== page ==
The U.S. Food and Drug Administration (FDA)’s accelerated approval of ADUHELM™ (aducanumab) for the treatment of early Alzheimer’s disease in 2021 met with controversy, and uptake was curtailed by a lack of clinician support and Medicare coverage. Now, supported by landmark clinical data from a phase 3 trial, next-in-class anti-Aβ monoclonal antibody (MAb) lecanemab has been granted accelerated approval by FDA and appears poised for ex-U.S. launches, marketed under the brand name LEQEMBI™. Donanemab, and others in the class (e.g., Roche’s gantenerumab), may follow suit pending the results of ongoing trials. If approved, differentiation in the areas of adverse events (AEs), convenience and clinical and biomarker efficacy will be key determinants of future uptake.

About lecanemab

  1. Eisai Co Lt and Biogen Inc.
  2. Anti-Aβ protofibril MAb
  3. Intravenous infusion every 2 weeks for the treatment of mild cognitive impairment (MCI) due to Alzheimer’s disease and mild Alzheimer’s disease
  4. Less frequent maintenance dosing intervals and subcutaneous administration also being explored

Why is it a drug to watch?

The U.S. FDA’s accelerated approval of ADUHELM based on biomarker endpoints (i.e., decreased amyloid levels in the brain) opened the gate for U.S. regulatory submission based on similar data from other disease-modifying therapies (DMTs). The phase 3 trial readout for lecanemab validates the clinical efficacy of agents in this class, positions the drug for global regulatory approvals and bodes well for the phase 3 trial results for donanemab, which are still pending.

  1. Both primary and secondary endpoints were met in the global confirmatory phase 3 CLARITY AD trial conducted with patients with early Alzheimer’s disease: treatment led to significant changes in the global cognitive and functional scale (CDR-SB) starting at six months and reaching a 27% reduction in clinical decline at 18 months, compared with placebo. The incidence of amyloid-related imaging abnormalities-edema/effusion (ARIA-E) was 12.5% with lecanemab and 1.7% with placebo (35% with ADUHELM and 27% with donanemab, as reported in other studies).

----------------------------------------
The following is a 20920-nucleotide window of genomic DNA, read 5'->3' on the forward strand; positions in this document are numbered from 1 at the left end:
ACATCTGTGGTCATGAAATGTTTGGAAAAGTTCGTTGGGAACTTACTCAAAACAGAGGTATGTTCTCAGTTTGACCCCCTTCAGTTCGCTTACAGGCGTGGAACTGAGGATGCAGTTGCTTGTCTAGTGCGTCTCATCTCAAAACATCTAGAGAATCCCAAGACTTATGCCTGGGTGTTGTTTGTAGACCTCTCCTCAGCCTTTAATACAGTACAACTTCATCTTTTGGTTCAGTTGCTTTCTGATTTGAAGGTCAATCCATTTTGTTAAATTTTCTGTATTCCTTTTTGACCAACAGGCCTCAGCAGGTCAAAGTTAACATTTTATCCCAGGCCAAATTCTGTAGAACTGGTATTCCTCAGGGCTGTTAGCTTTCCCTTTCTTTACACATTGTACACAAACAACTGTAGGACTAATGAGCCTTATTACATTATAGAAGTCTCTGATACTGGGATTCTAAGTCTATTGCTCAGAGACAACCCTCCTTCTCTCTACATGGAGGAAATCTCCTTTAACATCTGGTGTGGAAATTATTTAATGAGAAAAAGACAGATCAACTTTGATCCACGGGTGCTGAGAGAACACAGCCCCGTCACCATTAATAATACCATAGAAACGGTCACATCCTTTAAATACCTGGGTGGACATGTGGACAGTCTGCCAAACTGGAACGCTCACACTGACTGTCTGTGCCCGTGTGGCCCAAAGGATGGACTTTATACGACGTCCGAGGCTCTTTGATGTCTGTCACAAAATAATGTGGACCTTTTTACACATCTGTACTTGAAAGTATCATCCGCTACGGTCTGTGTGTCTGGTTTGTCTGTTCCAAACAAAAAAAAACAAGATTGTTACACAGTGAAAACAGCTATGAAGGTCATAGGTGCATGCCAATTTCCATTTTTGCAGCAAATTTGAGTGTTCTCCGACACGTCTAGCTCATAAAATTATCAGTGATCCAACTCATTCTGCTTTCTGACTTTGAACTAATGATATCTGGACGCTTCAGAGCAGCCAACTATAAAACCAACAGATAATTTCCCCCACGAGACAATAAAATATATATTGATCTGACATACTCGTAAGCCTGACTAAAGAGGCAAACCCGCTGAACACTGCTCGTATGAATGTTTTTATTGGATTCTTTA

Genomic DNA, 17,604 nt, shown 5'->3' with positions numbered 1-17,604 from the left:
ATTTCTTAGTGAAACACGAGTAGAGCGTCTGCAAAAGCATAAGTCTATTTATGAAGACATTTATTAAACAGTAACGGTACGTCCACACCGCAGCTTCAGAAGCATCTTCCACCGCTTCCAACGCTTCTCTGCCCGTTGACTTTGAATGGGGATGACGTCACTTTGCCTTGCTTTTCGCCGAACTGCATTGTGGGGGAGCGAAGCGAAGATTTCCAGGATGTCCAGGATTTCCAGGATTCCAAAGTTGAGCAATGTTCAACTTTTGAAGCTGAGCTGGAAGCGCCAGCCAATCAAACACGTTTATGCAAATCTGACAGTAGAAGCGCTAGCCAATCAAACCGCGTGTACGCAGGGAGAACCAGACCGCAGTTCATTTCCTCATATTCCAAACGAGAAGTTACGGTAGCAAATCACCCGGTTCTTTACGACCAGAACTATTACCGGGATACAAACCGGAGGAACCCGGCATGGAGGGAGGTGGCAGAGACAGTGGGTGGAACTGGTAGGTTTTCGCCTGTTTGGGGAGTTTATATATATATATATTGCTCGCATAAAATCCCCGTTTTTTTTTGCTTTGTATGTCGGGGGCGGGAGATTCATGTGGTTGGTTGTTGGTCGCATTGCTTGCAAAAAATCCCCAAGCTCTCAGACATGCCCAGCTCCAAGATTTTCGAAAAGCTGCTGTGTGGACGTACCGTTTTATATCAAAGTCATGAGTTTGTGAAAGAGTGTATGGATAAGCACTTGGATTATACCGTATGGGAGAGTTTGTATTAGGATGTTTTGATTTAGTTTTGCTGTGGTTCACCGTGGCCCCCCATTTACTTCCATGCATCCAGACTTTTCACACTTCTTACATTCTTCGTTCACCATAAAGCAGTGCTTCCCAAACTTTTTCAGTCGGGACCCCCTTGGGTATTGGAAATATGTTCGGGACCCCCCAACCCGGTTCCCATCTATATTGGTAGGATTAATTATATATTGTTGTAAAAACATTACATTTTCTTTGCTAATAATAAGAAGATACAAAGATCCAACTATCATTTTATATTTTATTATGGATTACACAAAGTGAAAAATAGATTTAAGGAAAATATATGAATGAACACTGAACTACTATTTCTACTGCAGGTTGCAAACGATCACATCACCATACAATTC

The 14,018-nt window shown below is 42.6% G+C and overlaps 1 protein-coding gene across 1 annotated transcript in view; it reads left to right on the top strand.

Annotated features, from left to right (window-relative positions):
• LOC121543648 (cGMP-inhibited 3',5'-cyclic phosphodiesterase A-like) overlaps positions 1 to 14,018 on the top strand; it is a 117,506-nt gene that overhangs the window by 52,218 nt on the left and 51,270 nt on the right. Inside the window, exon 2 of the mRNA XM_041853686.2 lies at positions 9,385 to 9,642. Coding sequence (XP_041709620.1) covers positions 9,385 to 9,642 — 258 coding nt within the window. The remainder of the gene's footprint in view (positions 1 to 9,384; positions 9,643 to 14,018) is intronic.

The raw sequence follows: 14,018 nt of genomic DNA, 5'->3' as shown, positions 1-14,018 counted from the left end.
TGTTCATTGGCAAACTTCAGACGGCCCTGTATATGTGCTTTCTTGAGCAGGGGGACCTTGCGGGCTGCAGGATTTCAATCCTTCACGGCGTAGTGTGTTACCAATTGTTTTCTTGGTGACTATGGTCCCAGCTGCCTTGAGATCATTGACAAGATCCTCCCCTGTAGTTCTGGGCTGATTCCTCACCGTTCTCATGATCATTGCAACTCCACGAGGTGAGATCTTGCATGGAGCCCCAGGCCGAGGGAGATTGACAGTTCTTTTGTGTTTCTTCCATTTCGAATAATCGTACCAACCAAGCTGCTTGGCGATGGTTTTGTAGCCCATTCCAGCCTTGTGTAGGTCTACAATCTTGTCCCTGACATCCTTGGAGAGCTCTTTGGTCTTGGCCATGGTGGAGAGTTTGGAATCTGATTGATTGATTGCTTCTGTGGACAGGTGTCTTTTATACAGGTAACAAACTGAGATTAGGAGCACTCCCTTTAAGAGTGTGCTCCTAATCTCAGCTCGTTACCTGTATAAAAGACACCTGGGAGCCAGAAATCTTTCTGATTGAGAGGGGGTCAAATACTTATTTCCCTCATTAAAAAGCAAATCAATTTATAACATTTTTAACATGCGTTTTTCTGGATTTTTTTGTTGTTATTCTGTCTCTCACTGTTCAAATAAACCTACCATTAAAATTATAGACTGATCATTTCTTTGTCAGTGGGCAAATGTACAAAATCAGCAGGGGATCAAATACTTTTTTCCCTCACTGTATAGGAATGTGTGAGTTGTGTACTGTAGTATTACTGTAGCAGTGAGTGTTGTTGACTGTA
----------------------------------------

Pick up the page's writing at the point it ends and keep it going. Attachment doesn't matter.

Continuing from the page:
2. Phase 2 efficacy results showed a reduction in decline from baseline on the Alzheimer’s Disease Composite Score (ADCOMS) and other metrics at 78 weeks and rapid, deep amyloid plaque clearance.
  3. The phase 3 AHEAD 3-45 and phase 2/3 DIAN-TU (in combination with E2814, an anti-tau MAb by Eisai Co Ltd) prevention studies are ongoing in patients with preclinical Alzheimer’s disease and Alzheimer’s disease– causing genetic mutations, respectively.

Review and approval status

June 2021:
• Breakthrough Therapy designation: U.S. FDA

December 2021:
• Fast Track designation: U.S. FDA

March 2022:
• Submission under the “prior assessment consultation”: Pharmaceuticals and Medical Devices Agency (PMDA)

July 2022:
• Biologics License Application (BLA) accepted and priority review granted: U.S. FDA

January 6, 2023:
• Granted accelerated approval: U.S. FDA

Expected launch:
2023: United States
2024: Japan and Europe

Patents estimated to expire beginning in 2025

How will lecanemab impact the market for Alzheimer’s disease?

  1. Until the approval of ADUHELM, symptomatic therapy was the only treatment option for patients with Alzheimer’s disease. Acetylcholinesterase inhibitors and memantine, now generic, have been and will continue to be the standard of care across mild, moderate and severe disease.
  2. Other anti-Aβ DMTs are in late-phase development, including gantenerumab (Roche).
  3. Many more drugs from a range of mechanisms of action (MOAs; e.g., tau-based therapies, sigma-1 receptor inhibitors, glucagon-like peptide 1 [GLP-1] analogues, SIGLEC3 and Trem2 antibodies) are in mid and late-phase trials, with potential for further differentiation (e.g., oral administration) and adjunctive use.
  4. Regulatory success of anti-Aβ MAbs could infuse more investment dollars into dementia and influence companies’ decisions about which drugs to develop; although this could lead to bypassing of other MOAs to develop next-gen anti-amyloid drugs, the existing pipeline is rich, and modest clinical efficacy and AEs of near-to-market agents will sustain the opportunity for many future entrants.
  5. Further trial results supporting the amyloid-beta hypothesis for Alzheimer’s disease causality, as well as improved safety and delivery profiles, could facilitate uptake for lecanemab, donanemab and future anti-Aβ and non-Aβ–targeting drugs.

What gaps in treatment does lecanemab fill?

The most critical need for patients with Alzheimer’s disease has long been safe, effective DMTs that slow cognitive and functional decline. Uptake of ADUHELM is minimal for a multitude of reasons, limiting the patient benefit. Lecanemab and donanemab appear to offer improved risk/benefit profiles over ADUHELM, while additional therapies could eventually provide greater patient choice and the potential for synergistic combinations to maximize outcomes.

What hurdles might it need to overcome to reach blockbuster status?

Backed by positive phase 3 outcomes, blockbuster sales for lecenamab (and other putative DMTs) should easily be within reach based on population size, market demand and pricing. That said, the entry of ADUHELM accomplished little to prime health system preparedness, and questions and challenges remain regarding access, reimbursement and affordability; early patient detection and presentation; seamless specialist referral and diagnosis pathways; infusion infrastructure; and healthcare provider perceptions about the risk/benefit of drugs in the class and their willingness to prescribe. Upcoming regulatory and payer decisions on lecanemab will likely set the precedent for others in the class, and uptake is expected to be slow until reimbursement terms are set.

expected sales in 2027

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